Mark Webber, Red Bull Racing

Saturday 14 April 2012­


Car 2 MARK WEBBER, Position: 7th, (3rd Practice – P5, 1:36.635)
“The Q2 lap wasn’t bad, but I didn’t get the Q3 lap together as I would have liked. It’s a bit all over the place with pulling a lap time together on the soft tyre, but I would have liked to have finished a row further up. The 1m35.7 in Q2 was a good lap, but I maybe tried to eek a bit too much out in Q3. It’s frustrating. We know we have a good race car, so it will be interesting to see how it unfolds tomorrow. It’s very close and we’ll keep pushing.”
Car 1 SEBASTIAN VETTEL, Position: 11th, (3rd Practice – P9, 1:37.039)
“There was no problem with the car, but I couldn’t get the final few tenths. I was happy with the laps I did in Q2, but they weren’t quick enough and we couldn’t make it in to Q3. We have a long race ahead of us tomorrow and the car did feel good, so in terms of race pace we should do better tomorrow. We weren’t fast enough and we have to accept it. We start from P11 tomorrow and see what we can do from there.”  
CHRISTIAN HORNER: “An ultimately disappointing qualifying. Having looked quick and competitive on the hard tyre, it was a shame for Sebastian to miss Q3 by a very small margin. Mark topped the times in Q2, but then unfortunately he couldn’t repeat that lap in Q3, so we are P6 and P11 on the grid tomorrow, after Lewis’ penalty. It wasn’t our expectation, but the top ten has quite a different shape to it here, so it should make an interesting race.”
(Renault) CYRIL DUMONT: “Of course disappointing today, we saw that in Q2 it was pretty tight, we had eleven cars separated by three tenths. Unfortunately we were eleventh with Sebastian, who missed out on Q3 by only about 500ths I guess , so it’s disappointing. I also think it’s a disappointing for Mark, as he couldn’t repeat his Q2 lap in Q3. So, Mark will start in P6 with Hamilton’s penalty. We have the two Mercedes in front of us, which don’t always have the best race pace, so we can still have a good race tomorrow, as we normally have good race pace.”
PEOPLE TALK: A Formula One team is all about the people, but away from the racing what makes our team members tick? This race, we speak to Chief Technical Officer Adrian Newey
What’s the best way to spend a day off?
Pre-season and the start of the season have been busy, so relaxing at home has been the current favourite. But generally, it’s a bit of tennis, very occasionally water-skiing or, if it’s a nice day, a drive with a stop at a pub for lunch.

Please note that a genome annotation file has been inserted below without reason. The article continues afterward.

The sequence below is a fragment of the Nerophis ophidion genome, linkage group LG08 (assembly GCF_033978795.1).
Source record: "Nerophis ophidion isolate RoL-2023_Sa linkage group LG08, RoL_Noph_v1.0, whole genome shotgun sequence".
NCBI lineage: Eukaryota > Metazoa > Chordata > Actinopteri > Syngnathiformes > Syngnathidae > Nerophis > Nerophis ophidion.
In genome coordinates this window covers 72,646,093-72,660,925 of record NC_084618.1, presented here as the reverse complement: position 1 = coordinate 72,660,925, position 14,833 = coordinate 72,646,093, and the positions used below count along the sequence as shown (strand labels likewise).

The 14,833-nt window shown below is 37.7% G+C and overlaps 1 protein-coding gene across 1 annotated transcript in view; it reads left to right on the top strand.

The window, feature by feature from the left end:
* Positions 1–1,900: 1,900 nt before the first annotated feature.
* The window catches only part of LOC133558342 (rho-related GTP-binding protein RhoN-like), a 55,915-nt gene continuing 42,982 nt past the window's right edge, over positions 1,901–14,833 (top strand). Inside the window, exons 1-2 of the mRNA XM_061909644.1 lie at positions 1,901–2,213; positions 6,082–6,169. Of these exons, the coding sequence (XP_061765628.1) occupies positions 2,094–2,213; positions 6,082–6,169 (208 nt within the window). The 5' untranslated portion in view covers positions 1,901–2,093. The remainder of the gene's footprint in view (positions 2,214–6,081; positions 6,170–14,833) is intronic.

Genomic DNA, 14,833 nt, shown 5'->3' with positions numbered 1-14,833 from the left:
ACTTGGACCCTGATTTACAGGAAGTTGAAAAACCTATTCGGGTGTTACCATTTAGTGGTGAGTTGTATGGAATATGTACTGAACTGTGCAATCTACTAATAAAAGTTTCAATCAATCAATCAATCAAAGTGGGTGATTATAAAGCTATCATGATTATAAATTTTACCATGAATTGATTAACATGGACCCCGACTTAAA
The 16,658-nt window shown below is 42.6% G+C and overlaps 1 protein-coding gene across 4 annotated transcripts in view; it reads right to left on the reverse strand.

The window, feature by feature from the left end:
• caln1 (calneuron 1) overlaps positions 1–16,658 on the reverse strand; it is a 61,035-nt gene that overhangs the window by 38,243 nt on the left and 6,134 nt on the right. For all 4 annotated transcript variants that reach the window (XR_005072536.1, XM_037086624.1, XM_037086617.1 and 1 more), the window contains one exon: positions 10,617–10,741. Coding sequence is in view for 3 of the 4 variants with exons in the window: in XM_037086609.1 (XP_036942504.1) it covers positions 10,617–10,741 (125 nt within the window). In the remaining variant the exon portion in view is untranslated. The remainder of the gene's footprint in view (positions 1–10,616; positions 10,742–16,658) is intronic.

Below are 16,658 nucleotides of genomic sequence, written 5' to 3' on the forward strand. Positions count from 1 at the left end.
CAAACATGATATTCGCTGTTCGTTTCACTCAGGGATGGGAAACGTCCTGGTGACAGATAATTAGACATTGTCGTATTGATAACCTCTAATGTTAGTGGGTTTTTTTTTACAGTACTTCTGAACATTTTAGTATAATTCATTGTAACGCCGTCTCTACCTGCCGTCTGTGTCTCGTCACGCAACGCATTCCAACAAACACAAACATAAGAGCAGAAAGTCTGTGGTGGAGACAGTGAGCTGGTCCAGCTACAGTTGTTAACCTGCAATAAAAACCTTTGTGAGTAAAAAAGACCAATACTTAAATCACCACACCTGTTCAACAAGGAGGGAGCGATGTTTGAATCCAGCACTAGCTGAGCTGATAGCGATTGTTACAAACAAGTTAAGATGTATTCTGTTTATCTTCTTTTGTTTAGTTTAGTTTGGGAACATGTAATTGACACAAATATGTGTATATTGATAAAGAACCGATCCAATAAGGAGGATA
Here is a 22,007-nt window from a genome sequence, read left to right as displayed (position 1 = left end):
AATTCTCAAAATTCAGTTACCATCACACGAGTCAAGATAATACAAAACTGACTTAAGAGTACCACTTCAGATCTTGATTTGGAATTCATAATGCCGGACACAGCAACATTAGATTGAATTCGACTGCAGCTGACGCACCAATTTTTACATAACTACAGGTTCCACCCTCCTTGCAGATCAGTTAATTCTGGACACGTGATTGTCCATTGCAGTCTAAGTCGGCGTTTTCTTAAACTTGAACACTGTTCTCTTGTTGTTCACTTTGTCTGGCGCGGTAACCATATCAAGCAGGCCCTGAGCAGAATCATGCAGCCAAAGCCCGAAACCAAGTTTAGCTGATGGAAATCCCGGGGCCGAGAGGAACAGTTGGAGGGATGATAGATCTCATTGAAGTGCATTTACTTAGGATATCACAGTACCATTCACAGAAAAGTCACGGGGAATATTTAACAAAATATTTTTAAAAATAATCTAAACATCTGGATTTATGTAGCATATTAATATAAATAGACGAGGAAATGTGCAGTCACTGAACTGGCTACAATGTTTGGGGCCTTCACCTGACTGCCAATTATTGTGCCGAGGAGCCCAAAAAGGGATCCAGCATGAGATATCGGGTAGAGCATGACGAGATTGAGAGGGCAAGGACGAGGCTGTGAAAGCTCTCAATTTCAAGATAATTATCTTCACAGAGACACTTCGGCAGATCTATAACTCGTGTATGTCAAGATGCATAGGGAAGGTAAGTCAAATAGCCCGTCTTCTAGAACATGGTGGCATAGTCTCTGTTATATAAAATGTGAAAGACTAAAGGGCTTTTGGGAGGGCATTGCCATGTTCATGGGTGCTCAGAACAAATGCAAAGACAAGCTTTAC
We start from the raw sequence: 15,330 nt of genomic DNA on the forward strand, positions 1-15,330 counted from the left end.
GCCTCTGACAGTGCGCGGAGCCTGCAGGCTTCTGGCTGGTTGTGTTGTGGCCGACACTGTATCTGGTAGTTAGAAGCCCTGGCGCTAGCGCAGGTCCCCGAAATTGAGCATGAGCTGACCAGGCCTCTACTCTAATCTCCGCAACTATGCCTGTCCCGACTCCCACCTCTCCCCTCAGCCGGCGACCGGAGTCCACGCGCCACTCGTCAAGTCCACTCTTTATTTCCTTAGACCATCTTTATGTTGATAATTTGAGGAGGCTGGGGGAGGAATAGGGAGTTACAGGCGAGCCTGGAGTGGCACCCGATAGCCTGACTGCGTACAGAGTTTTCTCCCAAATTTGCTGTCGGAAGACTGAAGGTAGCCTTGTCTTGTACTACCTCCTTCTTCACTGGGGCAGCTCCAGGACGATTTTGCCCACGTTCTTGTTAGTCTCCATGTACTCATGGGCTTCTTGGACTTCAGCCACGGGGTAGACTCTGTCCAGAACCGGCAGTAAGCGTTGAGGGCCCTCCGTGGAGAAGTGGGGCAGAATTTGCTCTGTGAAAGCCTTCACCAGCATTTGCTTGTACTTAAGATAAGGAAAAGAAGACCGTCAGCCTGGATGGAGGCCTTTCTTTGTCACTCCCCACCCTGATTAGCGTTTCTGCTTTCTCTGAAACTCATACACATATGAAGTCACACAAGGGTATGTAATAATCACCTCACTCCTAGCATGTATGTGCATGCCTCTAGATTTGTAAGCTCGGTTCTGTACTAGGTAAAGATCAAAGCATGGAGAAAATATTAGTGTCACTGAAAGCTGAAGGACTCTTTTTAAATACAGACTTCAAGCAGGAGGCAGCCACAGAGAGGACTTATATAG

Name one thing, aside from what you do, that you’re good at?
Not tennis! Actually, I’m a decent artist. A friend runs a charity called Face Britain, which involves people doing self-portraits. So, for the first time in ages, I’ve picked up some paint brushes and I really enjoyed doing that. If I had more time I’d love to do more, but time is the huge issue. I get really little time to indulge my hobbies.
Do you collect anything?
Not really. I enjoy getting paintings for the house if I spot something, or antique furniture, but I don’t go out of my way to get them.
If you’re on a long-haul flight how do you get through it?
I like them because there’s no pressure to do anything. You so a bit of paperwork and then just indulge yourself, watching films.
What attributes do you need to be successful in motor racing?
Resilience because there will be a lot of knock backs that you have to pick yourself up from. Determination to get things done against the odds, a competitive spirit and, hopefully, a reasonable IQ.
What’s the best piece of advice you’ve ever been given?
When I said I wanted to be an engineer, my father said: “Be a good one because it’s generally not a well-paid industry.” The other good piece of advice I received was during my first year at university. I was studying aeronautical engineering and found it hard. Because of the exam system I’d been through, my mathematics was quite poor. I almost quit because I couldn’t do it. I was offered a job at March engineering by a guy called Ian Reed, who said: “We’ll give you a job, but my advice would be: don’t accept it and get your degree, as you’ll be a much better engineer for it.” So I persisted and got through the degree course.